In the most severe cases, it may be necessary to take up the carpet, clean out the primary and secondary backing, seal the sub-floor, replace contaminated padding, re-install and clean the carpet. As a licensed flooring contractor I am licensed by the state of California to perform this type of process.

In the event new carpet is the best cost effective option I can refer you to a reputable carpet wholesaler. Why pay retail prices?

I cannot 100% guarantee complete odor removal, even if the sub floors are sealed and new carpet is installed. Odors in general, including pet accidents, if left untreated can be absorbed into surrounding porous materials — upholstery, dry wall, base boards, beds, and fabrics are all capable of absorbing odors.

Depending on your needs, I have multiple options available to treat pet accidents. Some of my clients accept that their pets will continue to have accidents and are happy with a frequent maintenance schedule. Others are not. It's good to consider all options!

Will your cleaning process remove the mill-applied stain protection from my carpet?

No. I clean with the most advanced up-to-date stain resistant compatible detergents available.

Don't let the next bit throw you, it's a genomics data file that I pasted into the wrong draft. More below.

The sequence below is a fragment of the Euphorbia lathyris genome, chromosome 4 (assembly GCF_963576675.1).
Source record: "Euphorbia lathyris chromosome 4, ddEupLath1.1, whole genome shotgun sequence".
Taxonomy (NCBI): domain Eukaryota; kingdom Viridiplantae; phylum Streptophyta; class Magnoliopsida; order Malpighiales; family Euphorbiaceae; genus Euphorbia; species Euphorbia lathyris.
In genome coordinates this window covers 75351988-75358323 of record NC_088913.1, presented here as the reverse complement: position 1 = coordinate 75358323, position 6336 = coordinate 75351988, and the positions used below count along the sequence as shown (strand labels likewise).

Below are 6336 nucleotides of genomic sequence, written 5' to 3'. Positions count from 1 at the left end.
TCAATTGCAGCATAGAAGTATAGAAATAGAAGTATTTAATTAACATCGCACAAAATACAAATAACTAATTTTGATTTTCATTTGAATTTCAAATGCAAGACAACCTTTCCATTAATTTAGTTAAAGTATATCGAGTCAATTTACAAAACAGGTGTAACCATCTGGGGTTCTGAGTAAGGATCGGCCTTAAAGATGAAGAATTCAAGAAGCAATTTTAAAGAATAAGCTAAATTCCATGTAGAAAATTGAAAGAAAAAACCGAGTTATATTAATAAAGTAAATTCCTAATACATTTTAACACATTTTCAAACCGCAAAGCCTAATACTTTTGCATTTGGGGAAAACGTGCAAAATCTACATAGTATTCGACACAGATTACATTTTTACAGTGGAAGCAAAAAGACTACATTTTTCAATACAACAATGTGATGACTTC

The stain protection I referred to here is technically an acid dye blocker which is specifically designed to resist acid dyes commonly found in food and beverage items. This protection must not be confused with Teflon or Scotchgard which is a soil retardant and also a stain and oil repellent.

First understand carpet fibers are dyed using acid-based dyes. Second, understand most food products also contain acid-based dyes which have the ability to add dye to the carpet. In order to help the fiber resist secondary staining from common household food dyes, the manufactures have developed a fifth generation nylon which offers acid dye resistance. Whilst in force this stain protection will allow maximum removal of acid based food dyes.

If an uneducated cleaner uses the wrong cleaning detergents in their process, they can remove the factory applied acid dye resistors.

In the event the fibers have been stripped of their stain resistance, I have the correct training to restore the stain resistance to a like-new condition.

Please note: stain resistance is generally the fibers ability to resist stains more readily than an untreated fiber rather than making a fiber stain proof. If in doubt, read the manufacturers fine print in your warranty.
 

 

 

If you have any more questions, please give us a call!
858-530-2367